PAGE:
Ruling coalition fiesta
The appointment of Eli Remolona, on one hand, seems favorably received by the markets while, on the other, communicates the frustration of the thinly veiled ambitions of the secretary of finance and the end of the line for the outgoing Bangko Sentral ng Pilipinas chief. It was widely bruited about (on Sept. 5 last year, Biz Buzz mentioned widespread scuttlebutt of the continuing ambitions of Benjamin Diokno while as late as June 12, it quoted the man himself as saying that he wasn’t out of the game). Back then, however, Biz Buzz had already pointed out the race was down to then-incumbent Felipe Medalla, and the eventual choice, Remolona. What was significant, though, was that Biz Buzz said the chances of Medalla had waned because of his remarks on the Maharlika Investment Fund — which suggests to me, at least, that the chances of Diokno were torpedoed by his own advocacy, politically inconvenient as to its timing, of military and police pension reform when the President was wrestling with the problem of a disgruntled officer corps because of the ill-conceived chief of staff fixed-term law.
This isn’t to say Remolona’s appointment is a repudiation of Diokno who, after all, is credited with paving the way for the former’s renouncement of his United States citizenship so as to serve in the Monetary Board; but it does mean his current post will be the cap of Diokno’s career.
Meanwhile, other appointments may have sparked either derision or lack of comment. For every attack dog given a warm spot in the kennel (among the jokes going around: “Marcos Jr. lowers unemployment by giving Larry Gadon a job”; “Q: What is the biggest joke of all? A: “That Gadon thinks he has a real job”), there are more boring but useful appointments. Most recently, the Intramuros Administration has a new administrator whose background isn’t culture or heritage but is a lawyer who teaches persons and family relations, legal writing, and legal judicial form; the Commission on Filipinos Overseas has a new chair with past experience in the Presidential Legislative Liaison Office and who belongs to a political clan in Tuguegarao City; and a new member of the board of trustees of the GSIS is prominent in the Tau Rho Xi fraternity, former director of the Meco Kaohsiung Extension Office during the Aquino administration, and is with the Roxas, De Los Reyes, Laurel, Rosario, and Gonzales law firm.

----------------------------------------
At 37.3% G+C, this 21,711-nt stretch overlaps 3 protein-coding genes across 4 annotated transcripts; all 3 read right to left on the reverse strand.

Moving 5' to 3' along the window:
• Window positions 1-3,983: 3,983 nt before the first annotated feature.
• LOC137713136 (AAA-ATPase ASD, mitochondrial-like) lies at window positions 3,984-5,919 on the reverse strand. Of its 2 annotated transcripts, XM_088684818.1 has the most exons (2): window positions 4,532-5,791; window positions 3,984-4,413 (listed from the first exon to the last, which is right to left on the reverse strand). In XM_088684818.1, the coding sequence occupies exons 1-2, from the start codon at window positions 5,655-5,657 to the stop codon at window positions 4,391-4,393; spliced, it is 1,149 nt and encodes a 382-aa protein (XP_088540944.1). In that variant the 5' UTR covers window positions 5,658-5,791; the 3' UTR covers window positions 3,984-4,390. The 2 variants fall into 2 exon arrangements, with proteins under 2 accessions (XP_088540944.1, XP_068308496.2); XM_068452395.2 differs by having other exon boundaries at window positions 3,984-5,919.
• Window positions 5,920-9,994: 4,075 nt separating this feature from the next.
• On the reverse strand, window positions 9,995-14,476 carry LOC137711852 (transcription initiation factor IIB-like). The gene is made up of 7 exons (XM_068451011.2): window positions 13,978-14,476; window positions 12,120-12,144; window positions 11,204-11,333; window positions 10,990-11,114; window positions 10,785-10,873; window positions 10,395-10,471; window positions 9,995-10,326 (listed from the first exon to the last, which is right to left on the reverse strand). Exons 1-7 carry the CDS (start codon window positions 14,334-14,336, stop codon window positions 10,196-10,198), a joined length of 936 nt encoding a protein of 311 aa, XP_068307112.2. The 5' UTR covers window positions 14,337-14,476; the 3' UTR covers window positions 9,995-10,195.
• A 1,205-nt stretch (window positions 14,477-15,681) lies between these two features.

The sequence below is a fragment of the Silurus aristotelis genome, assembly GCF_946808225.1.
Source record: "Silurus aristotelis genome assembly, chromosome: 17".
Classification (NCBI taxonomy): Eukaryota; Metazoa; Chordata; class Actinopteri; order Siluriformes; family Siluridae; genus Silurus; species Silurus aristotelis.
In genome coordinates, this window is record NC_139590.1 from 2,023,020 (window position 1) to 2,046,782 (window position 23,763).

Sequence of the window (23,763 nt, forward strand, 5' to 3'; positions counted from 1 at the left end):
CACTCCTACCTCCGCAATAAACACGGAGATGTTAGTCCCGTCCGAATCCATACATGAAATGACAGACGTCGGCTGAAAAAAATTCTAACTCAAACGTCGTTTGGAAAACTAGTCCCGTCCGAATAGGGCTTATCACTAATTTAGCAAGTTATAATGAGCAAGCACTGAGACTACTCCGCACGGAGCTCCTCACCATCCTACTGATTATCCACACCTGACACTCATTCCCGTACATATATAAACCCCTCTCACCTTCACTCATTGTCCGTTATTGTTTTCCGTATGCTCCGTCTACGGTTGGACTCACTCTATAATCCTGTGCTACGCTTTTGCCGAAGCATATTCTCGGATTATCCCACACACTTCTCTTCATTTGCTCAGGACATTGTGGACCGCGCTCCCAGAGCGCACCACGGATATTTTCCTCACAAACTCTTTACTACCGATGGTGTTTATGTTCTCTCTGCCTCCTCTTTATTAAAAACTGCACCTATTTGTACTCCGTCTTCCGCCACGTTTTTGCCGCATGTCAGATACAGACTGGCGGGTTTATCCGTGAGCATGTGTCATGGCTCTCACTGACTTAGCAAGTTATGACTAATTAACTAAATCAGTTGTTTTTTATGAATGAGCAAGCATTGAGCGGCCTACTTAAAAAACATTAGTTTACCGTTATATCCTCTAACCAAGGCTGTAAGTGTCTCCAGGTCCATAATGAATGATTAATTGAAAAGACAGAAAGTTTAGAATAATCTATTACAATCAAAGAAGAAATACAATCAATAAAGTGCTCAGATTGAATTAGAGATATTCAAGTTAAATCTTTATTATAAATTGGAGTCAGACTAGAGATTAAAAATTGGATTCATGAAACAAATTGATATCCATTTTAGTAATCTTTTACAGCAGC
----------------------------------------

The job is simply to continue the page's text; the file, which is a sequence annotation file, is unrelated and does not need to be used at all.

As this space mentioned before, the forthcoming Sona will mark the opening salvo in the 2025 midterm elections campaign, where initial explorations are already being made through surveys. Those midterms will, in turn, determine if the President can firm up his base as the countdown to the inevitable confrontation with the Duterte half of his coalition starts, within the last year and a half or so, of his term.
As is usually the case, it’s any potential cracks in the coalition that will determine what kind of opposition will be factored in: Will it be the negligible kind that currently exists, or will it consist of a much more worrisome, because genuinely threatening, faction from the current ruling one? Will we have an emerging two-party system (Marcos-Romualdez and Duterte-Arroyo), or a multiparty system? With an opposition with no teeth, speculation on ruling coalition intramurals has sucked all the political oxygen out of the room. Here, two figures are currently serious studies. There is the Speaker, whom the Vice President has already tagged as lusting for the presidency, but who must then decide if he wants to continue consolidating support for the President in the House, and face a possible presidential bid knowing the speakership is, historically, not a path to the presidency. The Senate presidency is more promising, but he already failed once; and it would, in turn, mean confronting the currently cooperative and pliable Senate President.
Might it be more useful to abolish the Senate, and institute the parliamentary system, which is the tempting alternative for those convinced they can never win a national election? After all, the Senate as an institution, which requires both celebrity and money, is increasingly fated to become an old folks’ home as it is past senators who retain the stature to have viable candidacies.
There is, too, the Cinderella of the First Family: the President’s eldest sister who remains firmly on the outside because of the impregnable shields of the First Lady. But even there, she could easily run for mayor of Manila, that other, relevant path to the presidency which, in turn, frees up a Senate slot either for the present Speaker, or the current First Lady. In the Revived New Society, old ideas like a president being succeeded by his first lady are as ripe for a revival as any.